Growth & Jobs | COVID-19 workplace productivity loss
Psychologist encourages use of mental health apps, as global reports of anxiety, depression surge
SINCE THE COVID-19 pandemic, there has been an increase in the number of reported mental health issues, with increasing symptoms of burnout, which manifest itself in workplace absenteeism and loss of productivity.
According to a report from the Centers of Disease Control and Prevention (CDC), which surveyed adults across the United States of America in late June of 2020, 31 per cent of respondents reported symptoms of anxiety or depression, 13 per cent reported having started or increased substance use, 26 per cent reported stress-related symptoms, and 11 per cent reported having serious thoughts of suicide in the past 30 days. These numbers are nearly double the rates that would have been expected before the pandemic, said the CDC.
The data seem to be the same in the Caribbean, with a UNICEF report showing that the COVID-19 crisis is having a significant impact on the mental health of adolescents and young people in Latin America and the Caribbean.
The World Health Organization estimates that depression, anxiety disorders, and other conditions cost the global economy $1 trillion per year in lost productivity.
Recently, there has been a proliferation of mental health apps that are available to smartphone users. These reasonably priced or, most often, free apps, offer a wealth of resources that make therapeutic techniques more accessible, portable, and cost-effective. At least one local counsellor has said these technological aids can assist in the psychotherapy process.
“I believe mental health apps, in general, can play a powerful role in the self-management of some symptoms of mental health problems,” said associate clinical psychologist with Family Life Ministries, Kamala McWhinney.
“These apps can help persons to access information and resources that can have great impact. They can be used to great effect, to assist persons to continue well-being assignments and self-monitoring work given by therapists,” she added.
TYPES OF APPS ON THE MARKET
Henry Osborne, technical product manager at The Jamaica National Group, cited the following apps that are available. These, he said, include:
Calm: An app that delivers meditation sessions that can help persons de-stress, as well as breathing programmes, music, and sounds from nature to aid relaxation and promote better sleep. Calm can be accessed on iOS and Android devices, as well as desktop computers.
Moodnotes: A thought journal and mood diary. People can track their feelings and improve their thinking habits through techniques such as cognitive behavioural therapy and positive psychology. It is only available on iOS.
Osborne noted that there is also artificial intelligence (AI), which is already transforming different industries, including mental health.
“Machine learning and advanced AI technologies are enabling a new type of care that focuses on providing individualised emotional support. For example, Ginger. It combines machine learning and a clinical network to provide you with the right level of emotional support at the right time. This platform integrates clinicians with AI and offers 24/7 online cognitive behavioural therapy, mindfulness and resilience training,” he said.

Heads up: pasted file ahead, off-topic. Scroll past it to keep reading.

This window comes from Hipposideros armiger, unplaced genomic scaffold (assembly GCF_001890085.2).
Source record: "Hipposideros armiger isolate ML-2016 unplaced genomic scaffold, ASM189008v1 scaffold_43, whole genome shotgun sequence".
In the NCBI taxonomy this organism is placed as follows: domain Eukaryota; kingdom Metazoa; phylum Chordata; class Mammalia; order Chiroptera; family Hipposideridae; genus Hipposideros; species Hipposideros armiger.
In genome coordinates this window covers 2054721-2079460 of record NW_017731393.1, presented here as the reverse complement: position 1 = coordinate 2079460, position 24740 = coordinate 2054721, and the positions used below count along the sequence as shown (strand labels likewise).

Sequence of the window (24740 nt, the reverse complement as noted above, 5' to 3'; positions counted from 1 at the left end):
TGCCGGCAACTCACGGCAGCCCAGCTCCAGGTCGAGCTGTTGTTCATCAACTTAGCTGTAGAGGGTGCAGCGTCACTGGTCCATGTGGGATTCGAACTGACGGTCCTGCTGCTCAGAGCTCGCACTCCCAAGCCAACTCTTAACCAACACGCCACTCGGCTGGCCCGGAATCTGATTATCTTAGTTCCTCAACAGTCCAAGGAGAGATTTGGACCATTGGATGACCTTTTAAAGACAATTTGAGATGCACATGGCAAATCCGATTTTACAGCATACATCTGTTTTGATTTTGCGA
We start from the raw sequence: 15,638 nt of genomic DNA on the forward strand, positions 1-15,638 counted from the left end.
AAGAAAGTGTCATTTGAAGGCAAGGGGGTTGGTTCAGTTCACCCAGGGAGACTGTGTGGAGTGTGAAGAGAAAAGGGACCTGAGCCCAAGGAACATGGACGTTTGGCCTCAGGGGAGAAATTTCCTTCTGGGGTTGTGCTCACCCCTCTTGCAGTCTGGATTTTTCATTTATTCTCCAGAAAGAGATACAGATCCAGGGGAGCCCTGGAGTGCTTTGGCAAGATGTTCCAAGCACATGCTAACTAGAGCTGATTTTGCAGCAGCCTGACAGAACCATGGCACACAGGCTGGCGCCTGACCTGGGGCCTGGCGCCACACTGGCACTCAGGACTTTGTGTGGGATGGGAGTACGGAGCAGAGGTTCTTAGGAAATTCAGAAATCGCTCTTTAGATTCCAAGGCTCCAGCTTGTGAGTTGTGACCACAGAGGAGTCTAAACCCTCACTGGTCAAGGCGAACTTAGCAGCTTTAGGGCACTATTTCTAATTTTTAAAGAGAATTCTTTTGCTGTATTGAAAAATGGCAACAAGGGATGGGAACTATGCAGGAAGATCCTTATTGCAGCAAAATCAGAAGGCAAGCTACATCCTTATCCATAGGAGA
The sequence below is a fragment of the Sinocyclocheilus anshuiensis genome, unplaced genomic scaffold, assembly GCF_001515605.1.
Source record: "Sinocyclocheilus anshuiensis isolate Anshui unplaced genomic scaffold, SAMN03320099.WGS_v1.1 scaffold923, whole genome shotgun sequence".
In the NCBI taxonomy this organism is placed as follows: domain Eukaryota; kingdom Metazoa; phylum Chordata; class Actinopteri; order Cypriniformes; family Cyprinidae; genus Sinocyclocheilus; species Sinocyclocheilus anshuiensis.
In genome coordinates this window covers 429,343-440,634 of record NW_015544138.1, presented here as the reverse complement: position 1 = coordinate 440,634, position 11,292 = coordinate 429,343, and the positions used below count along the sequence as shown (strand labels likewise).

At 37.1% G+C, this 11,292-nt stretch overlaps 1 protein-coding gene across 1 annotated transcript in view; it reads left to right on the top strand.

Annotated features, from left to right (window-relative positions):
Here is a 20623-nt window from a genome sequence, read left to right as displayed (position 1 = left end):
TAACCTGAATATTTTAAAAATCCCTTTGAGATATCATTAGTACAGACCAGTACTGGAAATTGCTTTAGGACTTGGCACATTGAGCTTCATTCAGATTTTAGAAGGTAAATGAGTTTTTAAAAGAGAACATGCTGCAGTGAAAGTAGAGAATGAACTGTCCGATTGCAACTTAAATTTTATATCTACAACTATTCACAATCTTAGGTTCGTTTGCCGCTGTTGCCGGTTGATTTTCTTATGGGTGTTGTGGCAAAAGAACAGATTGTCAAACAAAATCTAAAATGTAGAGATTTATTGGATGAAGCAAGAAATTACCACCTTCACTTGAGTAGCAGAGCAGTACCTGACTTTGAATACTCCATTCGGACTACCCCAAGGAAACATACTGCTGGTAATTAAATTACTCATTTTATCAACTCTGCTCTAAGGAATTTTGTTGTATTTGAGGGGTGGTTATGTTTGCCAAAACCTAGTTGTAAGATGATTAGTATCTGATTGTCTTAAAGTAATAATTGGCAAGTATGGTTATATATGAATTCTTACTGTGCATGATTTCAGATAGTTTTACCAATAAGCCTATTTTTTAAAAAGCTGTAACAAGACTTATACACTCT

He added that advances in natural language processing and the popularity of smartphones have made chat bots the new starlets of AI for mental health care.
“Chatbots are constantly improving to become more human-like and natural. They also offer different language options,” he explained.
Another example of chatbots being utilised in mental health care is Woebot, disclosed Osborne. This, he said, is a chatbot that resembles an instant messaging service. The digital health technology asks about your mood and thoughts, ‘listens’ to how you are feeling, learns about you and offers evidence-based cognitive behaviour therapy tools. Interactions with Woebot aim to emulate a real-life, face-to-face meeting, and the interaction is tailored to the individual’s situation.
According to the National Institute of Mental Health (NIMH) in the United States of America, there are some advantages of mental healthcare apps. These include convenience, as treatment can take place any time and anywhere, and may be ideal for those who have trouble with in-person appointments.
TECHNOLOGY SHOULD NOT BE USED IN ISOLATION
However, McWhinney has some concerns about the technology being used in isolation. Expounding on her reservations, she said that ideally, the technology should be used as an “aid in the therapeutic process, as opposed to a stand-alone resource”.
“For example, some apps help to increase insight into the symptoms of anxiety and the triggers; however, without an integrated platform where there are trained professionals providing support, the psychological causes and stressors at the root of the mental disorder will not be addressed,” McWhinney said.
Supporting McWhinney, Osborne cautioned that apps are no substitute for a professional mental health practitioner.
Locally, there is also a mental health/suicide helpline established by the Ministry of Health and Wellness, in partnership with the non-governmental organisation Choose Life International, which provides support to persons in need of assistance.
The helpline, 1-888-NEW-LIFE (1-888-639-5433), provides 24-hour assistance to persons with mental health issues seeking help.